Published on January 20th, 2017 | by Seán Ward0
Driving The McLaren 570S And Not Having Fun Is Impossible
Have you ever looked back at something you’ve done and wondered how you did it so quickly? I had a moment like that not long ago where an email pinged into my inbox asking if I’d be interested in driving a McLaren 570S. I’m not sure if I have responded or will ever respond to an email quite so rapidly.
The McLaren 570S is the first of a new family of cars from McLaren called the ‘Sports Series’. At the top of the tree there’s the McLaren P1, an £866,000 twin-turbo V8 hybrid hypercar and the only car in McLaren’s ‘Ultimate Series’. Below the P1 there’s the 650S and the 675LT, both super quick, highly technical members of the ‘Super Series’ range. At the bottom of the performance pyramid is where you’ll find the 570S, a car that was the sole member of the Sports Series range before being joined by the 570GT and the 540C, both similar in shape but with slightly different purposes. All of these cars sit at a lower price point and are supposed to be more about the drive than the speed, but one glance at the spec sheet and you’ll see that none of these cars is slow. Far from it.
The 570S has a 3.8 litre, twin-turbo V8 engine with 570PS (563bhp) at 7,500rpm and 443lb/ft of torque at 5,000-6,500rpm. 0-60mph takes 3.1 seconds, 0-100mph takes 6.3 seconds, and 0-124mph takes just 9.5 seconds. The top speed is 204mph. Quite the performer, wouldn’t you say?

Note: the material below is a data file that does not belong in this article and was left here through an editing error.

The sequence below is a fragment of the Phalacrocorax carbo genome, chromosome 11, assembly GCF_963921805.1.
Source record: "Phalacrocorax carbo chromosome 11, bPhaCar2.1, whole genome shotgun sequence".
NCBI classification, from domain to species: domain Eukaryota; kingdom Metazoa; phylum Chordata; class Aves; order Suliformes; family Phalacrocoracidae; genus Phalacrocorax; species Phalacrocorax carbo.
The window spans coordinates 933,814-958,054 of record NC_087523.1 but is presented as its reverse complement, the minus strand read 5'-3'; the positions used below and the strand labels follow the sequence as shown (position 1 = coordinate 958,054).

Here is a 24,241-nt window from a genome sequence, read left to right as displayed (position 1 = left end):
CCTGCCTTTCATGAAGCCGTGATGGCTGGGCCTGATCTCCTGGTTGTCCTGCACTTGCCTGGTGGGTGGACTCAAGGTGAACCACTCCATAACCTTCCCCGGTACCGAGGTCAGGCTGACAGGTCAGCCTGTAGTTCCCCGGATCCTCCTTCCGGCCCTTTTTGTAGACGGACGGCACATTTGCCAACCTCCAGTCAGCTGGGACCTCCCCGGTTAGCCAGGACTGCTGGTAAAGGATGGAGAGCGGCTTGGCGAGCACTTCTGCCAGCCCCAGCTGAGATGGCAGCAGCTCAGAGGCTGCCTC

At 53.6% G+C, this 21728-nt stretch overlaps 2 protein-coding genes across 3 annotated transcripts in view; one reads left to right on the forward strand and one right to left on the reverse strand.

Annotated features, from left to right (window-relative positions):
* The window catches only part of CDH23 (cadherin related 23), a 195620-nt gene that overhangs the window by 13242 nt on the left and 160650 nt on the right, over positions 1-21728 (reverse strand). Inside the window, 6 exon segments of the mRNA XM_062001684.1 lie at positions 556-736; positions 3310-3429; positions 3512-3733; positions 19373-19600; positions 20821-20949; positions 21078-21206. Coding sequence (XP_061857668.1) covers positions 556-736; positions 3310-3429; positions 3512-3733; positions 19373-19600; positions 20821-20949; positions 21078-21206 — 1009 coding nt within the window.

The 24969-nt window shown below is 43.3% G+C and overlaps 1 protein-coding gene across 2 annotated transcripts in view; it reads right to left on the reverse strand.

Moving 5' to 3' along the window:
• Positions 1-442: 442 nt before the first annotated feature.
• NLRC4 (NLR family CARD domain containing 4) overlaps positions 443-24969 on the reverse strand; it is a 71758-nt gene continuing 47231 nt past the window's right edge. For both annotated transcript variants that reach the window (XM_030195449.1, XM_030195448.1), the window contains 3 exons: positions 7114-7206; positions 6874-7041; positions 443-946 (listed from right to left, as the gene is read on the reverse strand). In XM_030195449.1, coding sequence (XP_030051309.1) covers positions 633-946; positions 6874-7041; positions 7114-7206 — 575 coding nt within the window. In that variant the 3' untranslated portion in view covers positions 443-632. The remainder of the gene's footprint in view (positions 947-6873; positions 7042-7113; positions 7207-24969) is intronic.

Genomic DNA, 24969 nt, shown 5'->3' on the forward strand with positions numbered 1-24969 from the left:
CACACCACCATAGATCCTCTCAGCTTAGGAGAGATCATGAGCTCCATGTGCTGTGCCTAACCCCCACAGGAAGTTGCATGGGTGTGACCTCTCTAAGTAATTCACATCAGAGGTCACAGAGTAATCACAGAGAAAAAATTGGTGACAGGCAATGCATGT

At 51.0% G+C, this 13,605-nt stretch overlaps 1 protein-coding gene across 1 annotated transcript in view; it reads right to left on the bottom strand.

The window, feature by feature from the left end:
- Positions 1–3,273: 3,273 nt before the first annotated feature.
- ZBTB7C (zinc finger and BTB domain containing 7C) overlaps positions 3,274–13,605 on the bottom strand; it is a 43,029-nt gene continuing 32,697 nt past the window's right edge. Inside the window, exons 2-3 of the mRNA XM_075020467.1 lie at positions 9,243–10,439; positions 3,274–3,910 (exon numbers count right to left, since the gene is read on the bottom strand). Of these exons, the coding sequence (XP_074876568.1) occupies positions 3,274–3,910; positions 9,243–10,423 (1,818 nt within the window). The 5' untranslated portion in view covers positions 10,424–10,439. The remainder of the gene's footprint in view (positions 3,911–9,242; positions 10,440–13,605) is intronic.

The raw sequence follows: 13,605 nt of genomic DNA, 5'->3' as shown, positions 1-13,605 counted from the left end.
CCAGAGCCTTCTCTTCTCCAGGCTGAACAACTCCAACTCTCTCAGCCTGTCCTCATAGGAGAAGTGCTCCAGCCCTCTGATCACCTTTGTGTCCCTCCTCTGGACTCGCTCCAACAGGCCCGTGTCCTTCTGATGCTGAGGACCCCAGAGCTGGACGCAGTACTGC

My drive of the 570S was alongside a few other journalists down at Goodwood circuit. Our test was not on the track, however, McLaren preferring to send us off onto the road to get an idea of what the car would be like to live with rather than putting in a few laps and falling off the track…
First up there’s the engine. Press the starter button and it barks into life, but not in an obscene Lamborghini-like way, rather a slightly more discreet English “ahem”. Put the seven-speed dual clutch gearbox into drive, release the electric hand brake and pull away, watching the road surface ahead for anything with the potential to scuff the carbon fibre nose.
I cruise around in automatic mode for a while and am amazed at just how quiet and refined the engine is given how utterly absurd the performance stats look on paper, but when you’re given a McLaren there’s only so long you can drive along in automatic before the inner child springs to action. I took the gearbox out of automatic, pressed the central ‘active’ button to chose how I wanted the traction control, engine and exhaust to behave, dropped a few gears and put my foot down.
“OH MY WORD.” That’s what went through my head as I buried my foot into the throttle. It’s very difficult to put into words just how fast the 570S feels, but suffice to say you very quickly find yourself quite far away from where you started. The power delivery is smooth and linear, and there’s little sense that the 570S is turbocharged – it just gets up and goes. After that, it keeps going and goes some more. Own one of these and you’d need to exercise some serious restraint to avoid being thrown into jail.